Beds are basically a safe haven, so it may sound counterintuitive to not want to be in one.
However, when it comes to depression, if you lie down, you might not want to get up. Also, it’s a
perfect segue into going on your phone and mindlessly clicking through videos and social media
Many psychologists and other mental health professionals suggest not working in bed, because it
becomes associated with both sleep and work. This will either make you tired when working or
make you feel like you need to work when it’s time for bed. Having a set schedule can be vital
for managing depression, and staying in bed when you’re not sleeping might sabotage that.
Instead of sitting in bed, try taking a walk or going into another room. When you’d normally
browse the internet in your bed, try finding a comfy spot somewhere else. If you can muster up
the energy, maybe even try going to a coffee shop or your local library. If you have no other
option, at least work sitting upright on a different part of your bed if you can. You’ll feel more
productive and if you’ve done nothing else, at least try and make your bed to start building the
energy to do even more tasks.
Stay Disciplined: Don’t Lose Consistency
As mentioned prior, to avoid negative thoughts, consistency is key when dealing with depression. As your mental fog starts to decrease and you feel more energy that you didn’t have before, it can be tempting to fall back into old patterns when you have a day that isn’t so energy-filled. However, you need to try and work past that mental and physical block in order to be consistent.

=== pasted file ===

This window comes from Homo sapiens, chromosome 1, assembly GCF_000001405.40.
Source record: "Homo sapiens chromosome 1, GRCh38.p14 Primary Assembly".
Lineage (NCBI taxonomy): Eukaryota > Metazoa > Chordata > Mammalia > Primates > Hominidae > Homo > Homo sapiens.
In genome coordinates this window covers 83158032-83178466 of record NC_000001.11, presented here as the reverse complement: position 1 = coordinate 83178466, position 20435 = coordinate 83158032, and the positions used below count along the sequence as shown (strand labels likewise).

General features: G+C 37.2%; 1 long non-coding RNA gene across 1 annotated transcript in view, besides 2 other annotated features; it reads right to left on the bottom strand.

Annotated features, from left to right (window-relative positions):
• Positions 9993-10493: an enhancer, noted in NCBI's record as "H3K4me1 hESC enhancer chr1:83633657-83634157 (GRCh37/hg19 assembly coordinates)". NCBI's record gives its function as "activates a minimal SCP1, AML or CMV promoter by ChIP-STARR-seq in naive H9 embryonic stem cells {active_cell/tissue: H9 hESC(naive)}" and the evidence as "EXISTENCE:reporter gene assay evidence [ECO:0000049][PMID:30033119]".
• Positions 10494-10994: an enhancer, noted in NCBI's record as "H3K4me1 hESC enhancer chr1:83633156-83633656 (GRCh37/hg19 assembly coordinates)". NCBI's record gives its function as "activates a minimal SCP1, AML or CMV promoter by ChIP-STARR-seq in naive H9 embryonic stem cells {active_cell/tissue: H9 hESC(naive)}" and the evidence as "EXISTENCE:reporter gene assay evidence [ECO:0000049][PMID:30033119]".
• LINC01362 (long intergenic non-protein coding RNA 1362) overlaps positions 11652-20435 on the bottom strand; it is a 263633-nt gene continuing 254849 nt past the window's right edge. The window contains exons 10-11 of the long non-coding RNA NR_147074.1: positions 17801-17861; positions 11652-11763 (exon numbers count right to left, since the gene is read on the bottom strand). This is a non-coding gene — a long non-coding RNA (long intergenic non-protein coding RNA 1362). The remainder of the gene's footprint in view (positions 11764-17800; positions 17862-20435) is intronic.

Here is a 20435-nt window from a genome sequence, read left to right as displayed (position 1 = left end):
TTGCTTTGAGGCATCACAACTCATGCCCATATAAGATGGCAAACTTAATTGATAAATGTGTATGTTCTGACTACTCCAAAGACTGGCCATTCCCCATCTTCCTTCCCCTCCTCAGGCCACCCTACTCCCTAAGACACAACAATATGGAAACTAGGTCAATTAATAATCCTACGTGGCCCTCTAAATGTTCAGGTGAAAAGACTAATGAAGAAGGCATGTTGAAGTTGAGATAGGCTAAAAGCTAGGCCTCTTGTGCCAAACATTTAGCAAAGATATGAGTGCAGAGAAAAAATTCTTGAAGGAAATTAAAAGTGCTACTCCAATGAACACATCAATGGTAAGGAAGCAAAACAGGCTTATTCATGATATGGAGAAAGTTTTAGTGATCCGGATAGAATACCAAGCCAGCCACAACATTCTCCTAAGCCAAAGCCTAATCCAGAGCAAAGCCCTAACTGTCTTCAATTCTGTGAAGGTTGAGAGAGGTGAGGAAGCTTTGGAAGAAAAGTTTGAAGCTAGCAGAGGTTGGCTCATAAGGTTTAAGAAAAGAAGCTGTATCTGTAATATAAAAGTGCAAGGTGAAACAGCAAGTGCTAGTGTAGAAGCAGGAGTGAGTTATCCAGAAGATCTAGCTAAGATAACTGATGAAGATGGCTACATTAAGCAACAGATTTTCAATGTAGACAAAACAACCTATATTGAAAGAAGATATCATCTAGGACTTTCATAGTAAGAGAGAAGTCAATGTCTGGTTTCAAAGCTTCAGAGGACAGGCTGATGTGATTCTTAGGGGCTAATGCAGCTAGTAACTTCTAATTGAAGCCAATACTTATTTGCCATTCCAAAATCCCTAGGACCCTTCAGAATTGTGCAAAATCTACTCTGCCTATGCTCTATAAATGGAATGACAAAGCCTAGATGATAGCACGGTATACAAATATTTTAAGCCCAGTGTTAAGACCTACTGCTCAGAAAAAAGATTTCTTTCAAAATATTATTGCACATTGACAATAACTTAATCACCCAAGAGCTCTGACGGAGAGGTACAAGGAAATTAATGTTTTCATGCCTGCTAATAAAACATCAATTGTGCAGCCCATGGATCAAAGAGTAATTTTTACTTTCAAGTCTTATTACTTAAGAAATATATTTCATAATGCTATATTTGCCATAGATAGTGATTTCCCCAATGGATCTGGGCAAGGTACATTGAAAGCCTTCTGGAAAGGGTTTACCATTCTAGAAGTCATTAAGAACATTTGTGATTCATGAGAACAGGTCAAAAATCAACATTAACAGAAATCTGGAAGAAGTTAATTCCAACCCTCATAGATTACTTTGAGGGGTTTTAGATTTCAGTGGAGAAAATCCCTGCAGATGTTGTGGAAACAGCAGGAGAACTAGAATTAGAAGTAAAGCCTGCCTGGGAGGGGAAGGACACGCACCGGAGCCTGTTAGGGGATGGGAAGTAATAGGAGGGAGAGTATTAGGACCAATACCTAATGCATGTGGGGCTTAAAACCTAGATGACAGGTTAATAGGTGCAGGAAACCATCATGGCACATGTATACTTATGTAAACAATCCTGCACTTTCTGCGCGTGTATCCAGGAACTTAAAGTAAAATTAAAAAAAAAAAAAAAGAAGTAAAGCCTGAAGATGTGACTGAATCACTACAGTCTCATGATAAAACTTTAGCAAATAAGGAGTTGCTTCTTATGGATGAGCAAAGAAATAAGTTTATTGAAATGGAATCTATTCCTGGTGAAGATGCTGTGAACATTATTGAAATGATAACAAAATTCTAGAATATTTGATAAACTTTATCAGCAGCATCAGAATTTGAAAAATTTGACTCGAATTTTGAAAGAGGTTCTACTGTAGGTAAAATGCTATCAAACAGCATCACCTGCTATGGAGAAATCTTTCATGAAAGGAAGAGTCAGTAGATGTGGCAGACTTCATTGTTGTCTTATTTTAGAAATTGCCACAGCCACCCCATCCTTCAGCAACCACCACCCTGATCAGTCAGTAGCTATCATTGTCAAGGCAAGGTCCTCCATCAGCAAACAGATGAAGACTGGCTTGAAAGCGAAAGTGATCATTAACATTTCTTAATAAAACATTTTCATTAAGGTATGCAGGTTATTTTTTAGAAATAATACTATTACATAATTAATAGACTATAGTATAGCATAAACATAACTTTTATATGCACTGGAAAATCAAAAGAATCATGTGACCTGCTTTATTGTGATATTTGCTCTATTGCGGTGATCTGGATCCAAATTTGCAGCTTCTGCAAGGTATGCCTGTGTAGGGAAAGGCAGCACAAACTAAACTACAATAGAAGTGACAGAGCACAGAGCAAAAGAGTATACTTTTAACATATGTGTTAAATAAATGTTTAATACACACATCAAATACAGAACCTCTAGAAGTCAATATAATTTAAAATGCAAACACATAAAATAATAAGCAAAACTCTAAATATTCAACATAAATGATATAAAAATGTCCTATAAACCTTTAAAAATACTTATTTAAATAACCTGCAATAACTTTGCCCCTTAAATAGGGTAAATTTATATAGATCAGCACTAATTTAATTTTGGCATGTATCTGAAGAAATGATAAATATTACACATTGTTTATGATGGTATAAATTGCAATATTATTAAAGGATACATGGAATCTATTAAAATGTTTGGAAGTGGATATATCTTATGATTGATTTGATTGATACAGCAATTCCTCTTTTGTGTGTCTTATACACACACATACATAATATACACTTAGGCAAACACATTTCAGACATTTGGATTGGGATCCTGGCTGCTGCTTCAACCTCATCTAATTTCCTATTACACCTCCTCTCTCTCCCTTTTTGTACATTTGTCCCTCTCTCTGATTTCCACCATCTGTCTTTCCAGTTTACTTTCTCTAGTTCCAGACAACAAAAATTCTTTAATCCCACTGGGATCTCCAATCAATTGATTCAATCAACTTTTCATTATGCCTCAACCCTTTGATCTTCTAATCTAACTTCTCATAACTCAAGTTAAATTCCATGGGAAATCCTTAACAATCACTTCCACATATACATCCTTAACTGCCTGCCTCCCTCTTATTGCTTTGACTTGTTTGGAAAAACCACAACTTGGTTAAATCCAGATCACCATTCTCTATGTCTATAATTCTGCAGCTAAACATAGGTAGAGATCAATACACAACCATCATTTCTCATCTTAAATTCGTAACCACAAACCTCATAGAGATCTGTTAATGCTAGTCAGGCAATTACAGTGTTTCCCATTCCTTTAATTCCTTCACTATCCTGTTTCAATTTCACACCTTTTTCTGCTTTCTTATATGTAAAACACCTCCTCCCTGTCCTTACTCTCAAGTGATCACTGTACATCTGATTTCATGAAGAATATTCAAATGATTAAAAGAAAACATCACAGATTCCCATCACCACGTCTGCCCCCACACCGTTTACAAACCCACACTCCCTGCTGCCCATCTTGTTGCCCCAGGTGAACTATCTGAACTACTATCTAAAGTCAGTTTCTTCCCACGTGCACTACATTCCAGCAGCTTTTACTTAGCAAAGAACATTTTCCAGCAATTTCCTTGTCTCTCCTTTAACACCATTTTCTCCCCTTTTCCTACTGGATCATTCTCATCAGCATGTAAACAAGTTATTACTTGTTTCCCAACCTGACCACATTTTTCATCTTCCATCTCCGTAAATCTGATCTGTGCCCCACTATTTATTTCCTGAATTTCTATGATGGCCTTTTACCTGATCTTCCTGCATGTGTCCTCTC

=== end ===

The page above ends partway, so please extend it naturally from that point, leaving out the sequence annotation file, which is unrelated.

A routine, whether it’s strict or loose, is a great tool against the clutches of depression. Having a
calming morning routine, a work-life schedule, or even just a night ritual can make a world of
difference. What’s even better is incorporating some kind of light exercise into your routine,
which has been proven to aid plenty of ailments, including depression, in the long run.
Be Kind When Things Don’t Go Right
Whether it’s because you didn’t follow a routine you had or just didn’t succeed in something, be
kind to yourself. Wrenches are thrown into everyone’s plans, and it’s vital to be mindful of that.
If a task takes you too long and stretches into time that’s set aside for something else, don’t get
upset and quit. Remember that everyone experiences these kinds of schedule switch-arounds. A
plan isn’t set in stone, but a guide to making sure you’re trying to have the best day you can.
Be Mindful of Negative Thought Cycles and Frequency
When you don’t finish something you should have or if you have a bad day because of outside